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Engineering Experimental physics or engineering (of some kind)

  1. Oct 25, 2011 #1
    Im a junior getting a BS in physics, and im in the "what do I want to do with my life" phase of my college undergrad career. currently im stuck between deciding between continuing physics, getting a PhD and focusing on experimental physics, or getting my BS and post bacc plus masters in engineering (probably mech or EE at this point im not quite sure) on one hand I like physics, and I like real world problem solving, especially when it comes to designing experiments and figuring out how to figure out what we need to figure out (sorry for the wordiness there) but on the other hand I feel that all of the above desires can be met with engineering, with significantly more money, and less time in school (read debt) and better overall job prospects (not just money but chances of getting hired in my field period) the only other strike against experimental physics is that the work is long, hard, and from what I gather there are so many post doc's that supply way exceeds demand which doesnt bode well for me Also are there potential places in industry for experimental physicists? academia seems overcrowded

    Basically how right are my assumptions, and if they are wrong or I missed some pro's/cons of either field please fill me in

    also the last thread I saw debating experimental physics turned into a troll off between theorists and experimentalists please don't start that
     
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  3. Oct 25, 2011 #2

    ZapperZ

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    And again, why can't you do BOTH? There are several areas in physics in which you end up straddling both physics and engineering. Detector physics is one example. The other, which I've highlighted several times, is accelerator physics:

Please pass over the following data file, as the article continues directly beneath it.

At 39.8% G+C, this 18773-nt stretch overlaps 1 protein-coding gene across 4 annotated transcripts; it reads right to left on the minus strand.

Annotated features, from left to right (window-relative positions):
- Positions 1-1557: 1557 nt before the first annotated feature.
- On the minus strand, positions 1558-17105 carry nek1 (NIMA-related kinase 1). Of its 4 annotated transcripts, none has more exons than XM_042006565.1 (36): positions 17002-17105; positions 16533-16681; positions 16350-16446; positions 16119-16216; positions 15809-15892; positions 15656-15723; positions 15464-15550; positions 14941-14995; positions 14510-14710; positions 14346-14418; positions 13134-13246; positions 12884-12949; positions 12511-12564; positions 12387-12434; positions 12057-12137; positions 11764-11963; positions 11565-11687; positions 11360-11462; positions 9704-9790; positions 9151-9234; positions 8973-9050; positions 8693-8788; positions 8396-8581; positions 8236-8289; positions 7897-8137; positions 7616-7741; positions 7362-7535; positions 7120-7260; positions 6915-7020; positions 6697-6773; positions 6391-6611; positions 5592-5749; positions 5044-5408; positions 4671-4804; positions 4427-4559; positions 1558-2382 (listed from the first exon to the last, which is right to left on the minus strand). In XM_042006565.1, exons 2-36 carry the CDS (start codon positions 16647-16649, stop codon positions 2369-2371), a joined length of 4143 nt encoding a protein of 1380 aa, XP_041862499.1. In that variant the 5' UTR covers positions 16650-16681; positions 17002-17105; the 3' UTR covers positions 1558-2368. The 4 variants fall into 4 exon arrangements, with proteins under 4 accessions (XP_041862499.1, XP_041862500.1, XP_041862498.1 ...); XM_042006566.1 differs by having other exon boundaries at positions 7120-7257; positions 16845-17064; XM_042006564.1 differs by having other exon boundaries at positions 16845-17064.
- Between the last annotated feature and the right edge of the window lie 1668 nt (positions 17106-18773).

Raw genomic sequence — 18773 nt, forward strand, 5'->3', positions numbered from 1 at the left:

https://www.physicsforums.com/showthread.php?t=410271

    Zz.
     
  4. Oct 25, 2011 #3
    Thanks this is the kind of answer im looking for (though not the only one im assuming) are there any other fields like this (anything in industry maybe) also in this case are the jobs plentiful, or is it as bad as trying to get a professorship these days?
     
  5. Oct 25, 2011 #4

    ZapperZ

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    It appears as if you didn't even read the title of the thread that I linked to! Or is it not obvious what "goes begging" means?

    Zz.
     
  6. Oct 25, 2011 #5
    Zz, you misinterpreted my reply, I was simply attempting to show that, while your answer was great I was posing the questions to others who might have other fields in mind outside of accelerator physics. Basically I didnt want people to think I was done with the thread but thank you for the guidance, also I know you said you personally do not know anyone with an MS in physics who has these jobs but do you think they would hire them, and does this look like a temporary fad or a steady line of work. Also given the shut down of the Fermilab accelerator do the job prospects look the same?
     
  7. Oct 26, 2011 #6

    ZapperZ

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    If you've read not only the thread, but also the link that I gave, you would have noticed that I had repeatedly tried to emphasize that "accelerator physics" is not equal to "high energy physics". It means that the field isn't tied to the ups and downs of funding in high energy physics. Those synchrotron centers that need RF engineers and accelerator physicists are not particle colliders. Those x-ray sources at your doctors' offices are not high energy physics machines.

    Zz.
     
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